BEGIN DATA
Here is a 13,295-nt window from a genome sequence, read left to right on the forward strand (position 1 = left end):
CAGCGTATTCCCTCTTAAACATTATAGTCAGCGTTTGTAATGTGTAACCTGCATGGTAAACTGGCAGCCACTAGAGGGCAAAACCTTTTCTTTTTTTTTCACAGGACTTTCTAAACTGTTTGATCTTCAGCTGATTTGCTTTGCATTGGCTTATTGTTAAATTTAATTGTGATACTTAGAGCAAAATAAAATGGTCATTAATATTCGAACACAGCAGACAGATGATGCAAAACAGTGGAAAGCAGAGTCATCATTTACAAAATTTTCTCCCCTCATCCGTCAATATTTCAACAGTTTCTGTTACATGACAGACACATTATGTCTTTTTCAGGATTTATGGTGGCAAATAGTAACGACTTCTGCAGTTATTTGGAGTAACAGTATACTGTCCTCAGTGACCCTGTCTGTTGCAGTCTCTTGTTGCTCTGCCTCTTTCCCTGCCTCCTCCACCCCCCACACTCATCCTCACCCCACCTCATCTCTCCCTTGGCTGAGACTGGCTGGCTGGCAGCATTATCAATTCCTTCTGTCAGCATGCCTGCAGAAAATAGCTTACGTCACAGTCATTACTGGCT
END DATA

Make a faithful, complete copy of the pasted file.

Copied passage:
Here is a 13,295-nt window from a genome sequence, read left to right on the forward strand (position 1 = left end):
CAGCGTATTCCCTCTTAAACATTATAGTCAGCGTTTGTAATGTGTAACCTGCATGGTAAACTGGCAGCCACTAGAGGGCAAAACCTTTTCTTTTTTTTTCACAGGACTTTCTAAACTGTTTGATCTTCAGCTGATTTGCTTTGCATTGGCTTATTGTTAAATTTAATTGTGATACTTAGAGCAAAATAAAATGGTCATTAATATTCGAACACAGCAGACAGATGATGCAAAACAGTGGAAAGCAGAGTCATCATTTACAAAATTTTCTCCCCTCATCCGTCAATATTTCAACAGTTTCTGTTACATGACAGACACATTATGTCTTTTTCAGGATTTATGGTGGCAAATAGTAACGACTTCTGCAGTTATTTGGAGTAACAGTATACTGTCCTCAGTGACCCTGTCTGTTGCAGTCTCTTGTTGCTCTGCCTCTTTCCCTGCCTCCTCCACCCCCCACACTCATCCTCACCCCACCTCATCTCTCCCTTGGCTGAGACTGGCTGGCTGGCAGCATTATCAATTCCTTCTGTCAGCATGCCTGCAGAAAATAGCTTACGTCACAGTCATTACTGGCT